The sacroiliac joint connects the lower spine with the pelvis. Read more about the isg and possible complaints here!


The sacroiliac (ISG) or sacral iliac joint connects the lower spine to the pelvis. This connection is held by tight ligaments and is very little mobile, but can be postponed by bad postures or injuries. Even minimal shifts can lead to pain. Read everything important about the sacroiliac joint!

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  • What is the sacroiliac joint?

  • What is the function of the sacroiliac joint?

  • Where is the sacroiliac joint located?

  • What problems can the sacroiliac joint cause?

What is the sacroiliac joint?

The sacroiliac joint (ISG) is the articulated but almost immobile connection between the lower spine (sacrum) and the two ilium (ilium). So there are two iliosacral joints in the body. The bony articular surfaces are covered with a cartilaginous layer. Strong, tight band connections allow only minimal tilting or sideways movement, but they are important for regulating the width of the pelvis - especially at birth. During pregnancy, therefore, the ligaments (as well as the symphysis = pubic symphysis) loosen by the hormonal switch to allow the passage of the baby's head at birth.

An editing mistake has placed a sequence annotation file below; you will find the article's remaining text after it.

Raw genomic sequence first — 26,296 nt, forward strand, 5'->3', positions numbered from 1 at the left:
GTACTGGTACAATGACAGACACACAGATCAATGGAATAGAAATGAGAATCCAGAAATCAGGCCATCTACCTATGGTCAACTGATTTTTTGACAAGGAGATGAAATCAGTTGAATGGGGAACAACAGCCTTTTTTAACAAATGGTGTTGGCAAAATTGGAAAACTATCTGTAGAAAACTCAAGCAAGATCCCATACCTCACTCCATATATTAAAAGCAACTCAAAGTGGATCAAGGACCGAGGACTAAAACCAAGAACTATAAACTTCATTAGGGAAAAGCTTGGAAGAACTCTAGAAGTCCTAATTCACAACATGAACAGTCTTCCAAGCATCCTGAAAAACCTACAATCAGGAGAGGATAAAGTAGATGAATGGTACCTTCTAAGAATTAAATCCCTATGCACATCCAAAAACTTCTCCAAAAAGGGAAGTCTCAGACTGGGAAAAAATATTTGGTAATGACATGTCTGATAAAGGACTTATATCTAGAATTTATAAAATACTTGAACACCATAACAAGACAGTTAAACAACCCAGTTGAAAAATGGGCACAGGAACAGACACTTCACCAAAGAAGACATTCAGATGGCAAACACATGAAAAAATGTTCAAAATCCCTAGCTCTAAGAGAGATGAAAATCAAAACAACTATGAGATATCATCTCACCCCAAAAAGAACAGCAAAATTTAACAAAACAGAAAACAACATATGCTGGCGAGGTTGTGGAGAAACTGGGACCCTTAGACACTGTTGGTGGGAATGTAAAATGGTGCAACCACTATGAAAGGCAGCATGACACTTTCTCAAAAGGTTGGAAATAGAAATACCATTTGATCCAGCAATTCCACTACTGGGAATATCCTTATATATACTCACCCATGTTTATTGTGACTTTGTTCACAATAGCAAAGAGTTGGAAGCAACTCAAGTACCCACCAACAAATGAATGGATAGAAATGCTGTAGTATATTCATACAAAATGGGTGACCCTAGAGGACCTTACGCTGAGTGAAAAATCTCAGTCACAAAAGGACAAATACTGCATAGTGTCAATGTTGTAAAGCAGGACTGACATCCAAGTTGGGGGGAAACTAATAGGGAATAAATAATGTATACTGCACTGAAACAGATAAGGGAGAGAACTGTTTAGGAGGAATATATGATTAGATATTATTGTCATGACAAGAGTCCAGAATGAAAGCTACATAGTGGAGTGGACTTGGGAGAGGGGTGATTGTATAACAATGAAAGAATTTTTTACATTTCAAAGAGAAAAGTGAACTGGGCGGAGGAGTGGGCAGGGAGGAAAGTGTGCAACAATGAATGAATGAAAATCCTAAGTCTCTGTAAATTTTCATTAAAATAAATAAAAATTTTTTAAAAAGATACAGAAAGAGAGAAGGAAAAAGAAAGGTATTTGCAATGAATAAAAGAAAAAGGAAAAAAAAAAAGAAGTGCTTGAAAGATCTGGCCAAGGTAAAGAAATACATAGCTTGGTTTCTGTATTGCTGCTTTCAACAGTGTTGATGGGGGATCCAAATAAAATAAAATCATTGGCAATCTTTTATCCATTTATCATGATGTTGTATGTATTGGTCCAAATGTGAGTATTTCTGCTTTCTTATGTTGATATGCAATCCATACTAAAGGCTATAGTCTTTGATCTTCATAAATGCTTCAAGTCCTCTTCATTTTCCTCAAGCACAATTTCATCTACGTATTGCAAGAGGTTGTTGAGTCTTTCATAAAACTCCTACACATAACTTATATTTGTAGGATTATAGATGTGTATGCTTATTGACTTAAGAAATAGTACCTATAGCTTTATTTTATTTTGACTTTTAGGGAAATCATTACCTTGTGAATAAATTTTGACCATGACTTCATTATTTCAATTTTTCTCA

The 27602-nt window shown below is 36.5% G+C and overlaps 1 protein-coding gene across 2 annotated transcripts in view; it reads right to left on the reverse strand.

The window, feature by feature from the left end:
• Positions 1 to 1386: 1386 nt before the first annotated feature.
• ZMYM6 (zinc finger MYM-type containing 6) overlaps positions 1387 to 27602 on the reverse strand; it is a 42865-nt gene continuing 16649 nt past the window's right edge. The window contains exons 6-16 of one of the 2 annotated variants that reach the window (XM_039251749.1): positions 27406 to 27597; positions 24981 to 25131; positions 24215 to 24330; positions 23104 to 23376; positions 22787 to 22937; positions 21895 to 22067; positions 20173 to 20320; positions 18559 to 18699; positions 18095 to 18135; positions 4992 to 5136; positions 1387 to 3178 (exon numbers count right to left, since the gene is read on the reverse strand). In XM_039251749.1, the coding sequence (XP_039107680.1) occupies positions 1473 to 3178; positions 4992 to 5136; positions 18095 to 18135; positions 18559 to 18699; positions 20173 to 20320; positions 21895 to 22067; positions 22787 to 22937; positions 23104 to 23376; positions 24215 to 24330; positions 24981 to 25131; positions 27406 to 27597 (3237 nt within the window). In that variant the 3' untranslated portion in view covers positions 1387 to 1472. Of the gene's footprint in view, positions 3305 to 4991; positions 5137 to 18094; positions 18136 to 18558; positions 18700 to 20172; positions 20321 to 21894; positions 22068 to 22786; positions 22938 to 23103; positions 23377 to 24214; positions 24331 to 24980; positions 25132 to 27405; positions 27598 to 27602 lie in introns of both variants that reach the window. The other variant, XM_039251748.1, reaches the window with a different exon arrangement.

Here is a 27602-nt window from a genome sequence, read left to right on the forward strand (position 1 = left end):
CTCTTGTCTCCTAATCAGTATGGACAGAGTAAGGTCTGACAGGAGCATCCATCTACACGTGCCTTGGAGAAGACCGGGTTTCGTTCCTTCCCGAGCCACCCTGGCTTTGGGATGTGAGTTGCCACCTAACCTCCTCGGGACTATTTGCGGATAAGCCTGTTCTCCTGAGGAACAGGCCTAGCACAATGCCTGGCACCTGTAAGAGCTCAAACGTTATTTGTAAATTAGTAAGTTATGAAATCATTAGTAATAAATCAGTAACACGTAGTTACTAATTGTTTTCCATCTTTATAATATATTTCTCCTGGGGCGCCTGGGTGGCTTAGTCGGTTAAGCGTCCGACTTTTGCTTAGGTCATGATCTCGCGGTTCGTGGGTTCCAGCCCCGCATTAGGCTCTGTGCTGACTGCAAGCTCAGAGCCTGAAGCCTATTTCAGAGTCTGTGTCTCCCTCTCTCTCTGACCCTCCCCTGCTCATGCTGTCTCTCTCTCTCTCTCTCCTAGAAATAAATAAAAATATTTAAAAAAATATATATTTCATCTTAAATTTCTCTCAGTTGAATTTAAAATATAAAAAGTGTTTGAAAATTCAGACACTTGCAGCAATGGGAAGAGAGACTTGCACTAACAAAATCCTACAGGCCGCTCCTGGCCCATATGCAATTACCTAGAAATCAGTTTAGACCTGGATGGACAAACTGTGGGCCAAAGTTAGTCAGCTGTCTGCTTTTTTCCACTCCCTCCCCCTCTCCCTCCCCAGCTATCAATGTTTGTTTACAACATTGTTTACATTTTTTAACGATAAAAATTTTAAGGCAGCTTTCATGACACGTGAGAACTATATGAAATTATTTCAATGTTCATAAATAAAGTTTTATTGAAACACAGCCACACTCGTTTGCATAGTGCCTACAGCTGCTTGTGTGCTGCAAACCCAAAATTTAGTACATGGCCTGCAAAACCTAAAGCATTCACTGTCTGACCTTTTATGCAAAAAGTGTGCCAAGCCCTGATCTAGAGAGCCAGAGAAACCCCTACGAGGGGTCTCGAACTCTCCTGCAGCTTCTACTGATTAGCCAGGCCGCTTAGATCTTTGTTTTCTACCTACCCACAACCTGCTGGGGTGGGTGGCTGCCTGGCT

Read also

  • Achilles tendon
  • elbow
  • wrist
  • hip joint
  • knee
  • cruciate ligament
  • meniscus
  • patella
  • shoulder joint
  • hock

What is the function of the sacroiliac joint?

The sacrum as the lower part of the spine has to transfer the weight of the trunk to the two hip legs and on to the legs - the price of the upright gait. However, in order to be able to hold the hull load and not tilt forward into the pelvis, the articulated connection between the sacrum and the two iliacs - the sacroiliac joint - must be well fixed, which is ensured by strong, tight ligaments. From the sacrum several such ligaments pull to the intestine and seat legs. These wristbands are reinforced by several smaller bands. The sacrum and the hip legs form a vaulted arch, through which the hull load is transferred to the legs. As you walk, there are alternating tiny movements in the two sacroiliac joints. The tight bands limit the range of motion.

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Where is the sacroiliac joint located?

The sacroiliac joint is part of the pelvic girdle. It connects the lower spine (more precisely, the sacrum) with the two intestines.

What problems can the sacroiliac joint cause?

In the sacroiliac joint (ISG) syndrome sufferers feel pain in the joint, which can also radiate into the back and into the legs. The symptoms increase during the course of the day and are particularly noticeable when lifting loads, straightening up from a stoop and when standing for a long time.

Ankylosing spondylitis (Ankylosing spondylitis) is a chronic inflammatory rheumatic joint disease, usually in paired sacroiliac it starts. Early symptom is nocturnal back pain.

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